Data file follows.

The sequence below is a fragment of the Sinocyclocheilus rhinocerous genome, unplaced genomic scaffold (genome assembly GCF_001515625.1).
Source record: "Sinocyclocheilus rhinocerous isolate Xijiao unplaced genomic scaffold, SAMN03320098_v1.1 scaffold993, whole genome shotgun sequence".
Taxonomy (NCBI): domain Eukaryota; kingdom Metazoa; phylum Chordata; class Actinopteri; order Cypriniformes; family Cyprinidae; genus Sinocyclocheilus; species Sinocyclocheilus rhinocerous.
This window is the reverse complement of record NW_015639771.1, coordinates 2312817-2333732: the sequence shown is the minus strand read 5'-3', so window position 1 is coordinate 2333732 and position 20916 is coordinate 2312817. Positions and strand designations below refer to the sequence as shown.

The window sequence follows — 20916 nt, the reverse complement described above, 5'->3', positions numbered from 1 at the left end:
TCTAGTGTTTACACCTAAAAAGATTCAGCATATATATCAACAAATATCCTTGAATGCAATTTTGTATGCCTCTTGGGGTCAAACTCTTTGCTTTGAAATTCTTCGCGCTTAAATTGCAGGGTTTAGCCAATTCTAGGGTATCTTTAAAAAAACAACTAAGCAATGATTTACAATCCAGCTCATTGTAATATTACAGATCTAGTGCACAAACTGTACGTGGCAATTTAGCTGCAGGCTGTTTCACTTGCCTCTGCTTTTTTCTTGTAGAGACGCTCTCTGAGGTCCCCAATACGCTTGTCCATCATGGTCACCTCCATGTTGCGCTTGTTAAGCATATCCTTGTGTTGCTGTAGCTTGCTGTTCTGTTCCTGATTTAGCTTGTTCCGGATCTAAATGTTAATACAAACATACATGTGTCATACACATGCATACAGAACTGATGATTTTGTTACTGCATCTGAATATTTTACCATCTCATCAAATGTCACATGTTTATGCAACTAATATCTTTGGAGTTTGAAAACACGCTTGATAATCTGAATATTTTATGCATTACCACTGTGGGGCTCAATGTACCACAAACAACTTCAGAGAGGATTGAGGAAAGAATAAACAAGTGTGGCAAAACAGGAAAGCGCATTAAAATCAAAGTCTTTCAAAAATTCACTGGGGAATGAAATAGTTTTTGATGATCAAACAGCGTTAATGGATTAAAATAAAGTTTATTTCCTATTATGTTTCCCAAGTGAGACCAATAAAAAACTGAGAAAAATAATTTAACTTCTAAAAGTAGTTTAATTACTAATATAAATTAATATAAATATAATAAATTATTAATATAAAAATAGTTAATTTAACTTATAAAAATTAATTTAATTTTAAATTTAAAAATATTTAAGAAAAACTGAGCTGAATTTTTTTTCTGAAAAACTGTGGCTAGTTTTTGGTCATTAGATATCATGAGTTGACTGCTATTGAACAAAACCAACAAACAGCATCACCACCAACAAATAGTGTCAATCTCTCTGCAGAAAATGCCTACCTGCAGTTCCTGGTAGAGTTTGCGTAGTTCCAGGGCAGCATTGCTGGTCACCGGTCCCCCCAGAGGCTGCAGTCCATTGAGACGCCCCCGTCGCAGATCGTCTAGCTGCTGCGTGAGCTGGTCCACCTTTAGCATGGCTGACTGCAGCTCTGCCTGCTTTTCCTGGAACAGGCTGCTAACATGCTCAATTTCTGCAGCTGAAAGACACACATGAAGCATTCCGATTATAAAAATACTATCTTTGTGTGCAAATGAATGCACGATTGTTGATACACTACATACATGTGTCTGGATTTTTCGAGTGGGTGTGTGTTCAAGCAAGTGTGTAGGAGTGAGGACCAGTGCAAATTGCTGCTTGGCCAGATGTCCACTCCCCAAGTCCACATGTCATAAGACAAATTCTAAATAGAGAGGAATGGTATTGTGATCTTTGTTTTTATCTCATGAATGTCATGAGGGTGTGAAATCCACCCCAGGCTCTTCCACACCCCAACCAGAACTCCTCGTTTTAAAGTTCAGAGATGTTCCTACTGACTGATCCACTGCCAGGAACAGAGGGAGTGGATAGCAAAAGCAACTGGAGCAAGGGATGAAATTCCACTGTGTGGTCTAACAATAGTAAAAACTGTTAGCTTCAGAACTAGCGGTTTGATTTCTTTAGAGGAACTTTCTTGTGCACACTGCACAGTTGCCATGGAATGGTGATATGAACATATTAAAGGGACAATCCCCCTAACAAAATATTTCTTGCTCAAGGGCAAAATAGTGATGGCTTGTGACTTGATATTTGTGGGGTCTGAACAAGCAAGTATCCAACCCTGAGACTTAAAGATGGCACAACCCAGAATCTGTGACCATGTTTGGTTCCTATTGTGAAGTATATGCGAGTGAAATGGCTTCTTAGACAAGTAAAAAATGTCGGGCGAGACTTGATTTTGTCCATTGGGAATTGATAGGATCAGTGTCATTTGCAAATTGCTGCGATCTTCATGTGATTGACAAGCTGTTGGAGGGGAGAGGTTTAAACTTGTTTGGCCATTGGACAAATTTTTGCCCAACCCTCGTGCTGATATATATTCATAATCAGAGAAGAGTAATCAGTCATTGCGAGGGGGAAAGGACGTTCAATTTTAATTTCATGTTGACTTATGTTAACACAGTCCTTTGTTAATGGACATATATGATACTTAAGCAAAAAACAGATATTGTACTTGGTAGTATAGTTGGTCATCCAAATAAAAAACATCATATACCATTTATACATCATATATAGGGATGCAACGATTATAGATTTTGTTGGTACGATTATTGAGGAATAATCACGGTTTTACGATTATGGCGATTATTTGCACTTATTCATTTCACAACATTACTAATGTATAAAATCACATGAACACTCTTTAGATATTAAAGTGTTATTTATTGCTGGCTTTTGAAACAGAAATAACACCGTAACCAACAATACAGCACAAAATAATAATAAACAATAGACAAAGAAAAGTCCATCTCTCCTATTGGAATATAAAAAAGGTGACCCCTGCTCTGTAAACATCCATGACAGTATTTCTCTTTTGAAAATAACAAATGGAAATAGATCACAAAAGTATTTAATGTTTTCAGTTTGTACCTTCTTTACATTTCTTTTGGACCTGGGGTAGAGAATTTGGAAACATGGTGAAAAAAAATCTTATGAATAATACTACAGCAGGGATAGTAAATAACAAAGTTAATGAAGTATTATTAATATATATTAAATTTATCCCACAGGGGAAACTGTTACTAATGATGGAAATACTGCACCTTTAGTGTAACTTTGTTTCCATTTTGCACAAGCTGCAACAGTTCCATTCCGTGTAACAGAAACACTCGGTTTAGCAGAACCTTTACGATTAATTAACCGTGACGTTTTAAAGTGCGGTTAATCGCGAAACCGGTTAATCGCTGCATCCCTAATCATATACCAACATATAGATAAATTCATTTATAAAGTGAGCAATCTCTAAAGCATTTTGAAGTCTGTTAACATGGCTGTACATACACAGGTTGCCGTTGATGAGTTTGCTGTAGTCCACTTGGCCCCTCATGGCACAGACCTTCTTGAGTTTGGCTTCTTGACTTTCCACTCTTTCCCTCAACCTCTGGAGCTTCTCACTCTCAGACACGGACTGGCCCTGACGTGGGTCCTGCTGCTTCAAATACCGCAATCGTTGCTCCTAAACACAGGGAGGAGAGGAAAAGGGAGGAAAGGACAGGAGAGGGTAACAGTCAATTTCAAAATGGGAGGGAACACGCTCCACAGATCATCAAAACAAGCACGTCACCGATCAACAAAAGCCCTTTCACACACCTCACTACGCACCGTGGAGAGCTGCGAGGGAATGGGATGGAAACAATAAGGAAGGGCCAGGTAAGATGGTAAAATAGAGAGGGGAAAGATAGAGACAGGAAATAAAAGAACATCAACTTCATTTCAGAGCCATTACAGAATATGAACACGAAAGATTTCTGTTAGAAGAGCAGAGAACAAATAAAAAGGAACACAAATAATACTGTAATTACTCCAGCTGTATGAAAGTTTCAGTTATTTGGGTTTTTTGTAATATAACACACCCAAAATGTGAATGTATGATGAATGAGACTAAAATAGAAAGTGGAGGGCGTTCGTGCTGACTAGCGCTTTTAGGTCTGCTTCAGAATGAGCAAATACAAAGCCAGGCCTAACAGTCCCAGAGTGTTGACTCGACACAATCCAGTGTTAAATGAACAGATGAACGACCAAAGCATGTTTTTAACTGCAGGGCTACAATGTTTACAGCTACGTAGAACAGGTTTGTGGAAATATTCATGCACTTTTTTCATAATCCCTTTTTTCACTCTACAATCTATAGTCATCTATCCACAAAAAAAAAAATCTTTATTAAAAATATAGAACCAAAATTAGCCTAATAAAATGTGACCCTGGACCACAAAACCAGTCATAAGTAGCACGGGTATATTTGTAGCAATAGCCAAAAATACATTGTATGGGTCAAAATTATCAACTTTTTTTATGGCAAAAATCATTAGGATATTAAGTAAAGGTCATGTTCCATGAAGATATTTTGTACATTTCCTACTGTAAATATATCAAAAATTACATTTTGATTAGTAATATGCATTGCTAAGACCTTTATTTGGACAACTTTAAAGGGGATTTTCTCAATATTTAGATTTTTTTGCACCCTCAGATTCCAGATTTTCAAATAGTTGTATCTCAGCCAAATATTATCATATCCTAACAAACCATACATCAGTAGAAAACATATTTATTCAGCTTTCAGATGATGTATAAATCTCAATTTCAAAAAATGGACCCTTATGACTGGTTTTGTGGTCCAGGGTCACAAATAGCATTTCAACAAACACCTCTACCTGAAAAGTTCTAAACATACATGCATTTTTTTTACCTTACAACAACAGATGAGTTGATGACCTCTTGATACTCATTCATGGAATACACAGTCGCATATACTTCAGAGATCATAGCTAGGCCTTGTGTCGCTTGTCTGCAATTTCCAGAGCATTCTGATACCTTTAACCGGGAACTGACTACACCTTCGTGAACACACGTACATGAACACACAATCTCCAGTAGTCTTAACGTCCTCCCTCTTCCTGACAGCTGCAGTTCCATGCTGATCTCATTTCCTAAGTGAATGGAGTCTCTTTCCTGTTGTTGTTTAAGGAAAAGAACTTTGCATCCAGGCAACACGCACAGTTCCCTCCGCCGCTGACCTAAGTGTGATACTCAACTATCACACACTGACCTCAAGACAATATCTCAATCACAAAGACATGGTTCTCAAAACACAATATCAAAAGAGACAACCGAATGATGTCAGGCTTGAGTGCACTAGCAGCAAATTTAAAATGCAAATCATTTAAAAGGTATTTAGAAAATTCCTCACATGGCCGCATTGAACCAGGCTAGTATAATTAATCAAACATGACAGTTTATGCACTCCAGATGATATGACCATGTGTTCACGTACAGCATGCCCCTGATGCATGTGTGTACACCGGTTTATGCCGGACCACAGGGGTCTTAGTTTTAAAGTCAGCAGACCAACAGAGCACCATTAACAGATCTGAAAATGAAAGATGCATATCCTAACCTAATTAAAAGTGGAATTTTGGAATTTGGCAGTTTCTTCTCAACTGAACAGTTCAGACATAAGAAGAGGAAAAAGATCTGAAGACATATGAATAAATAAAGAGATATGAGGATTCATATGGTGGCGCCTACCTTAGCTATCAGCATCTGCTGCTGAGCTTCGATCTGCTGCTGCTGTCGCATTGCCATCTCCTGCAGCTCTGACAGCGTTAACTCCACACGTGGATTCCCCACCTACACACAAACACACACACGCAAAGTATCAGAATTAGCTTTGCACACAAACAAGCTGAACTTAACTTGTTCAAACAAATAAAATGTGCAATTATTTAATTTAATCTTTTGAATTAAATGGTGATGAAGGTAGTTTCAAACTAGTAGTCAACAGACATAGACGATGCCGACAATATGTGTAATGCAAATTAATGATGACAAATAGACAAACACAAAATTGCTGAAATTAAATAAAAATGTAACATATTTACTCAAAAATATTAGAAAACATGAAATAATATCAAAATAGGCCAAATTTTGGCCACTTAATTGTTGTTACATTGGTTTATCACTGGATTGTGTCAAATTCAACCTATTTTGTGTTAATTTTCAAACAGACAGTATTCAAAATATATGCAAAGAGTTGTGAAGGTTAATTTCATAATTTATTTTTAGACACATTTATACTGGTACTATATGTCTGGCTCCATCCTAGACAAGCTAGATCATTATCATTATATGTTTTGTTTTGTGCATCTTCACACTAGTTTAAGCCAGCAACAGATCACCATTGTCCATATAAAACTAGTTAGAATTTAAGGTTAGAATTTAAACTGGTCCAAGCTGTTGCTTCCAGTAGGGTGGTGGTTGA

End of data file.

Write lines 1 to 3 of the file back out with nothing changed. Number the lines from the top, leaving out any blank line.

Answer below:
The sequence below is a fragment of the Sinocyclocheilus rhinocerous genome, unplaced genomic scaffold (genome assembly GCF_001515625.1).
Source record: "Sinocyclocheilus rhinocerous isolate Xijiao unplaced genomic scaffold, SAMN03320098_v1.1 scaffold993, whole genome shotgun sequence".
Taxonomy (NCBI): domain Eukaryota; kingdom Metazoa; phylum Chordata; class Actinopteri; order Cypriniformes; family Cyprinidae; genus Sinocyclocheilus; species Sinocyclocheilus rhinocerous.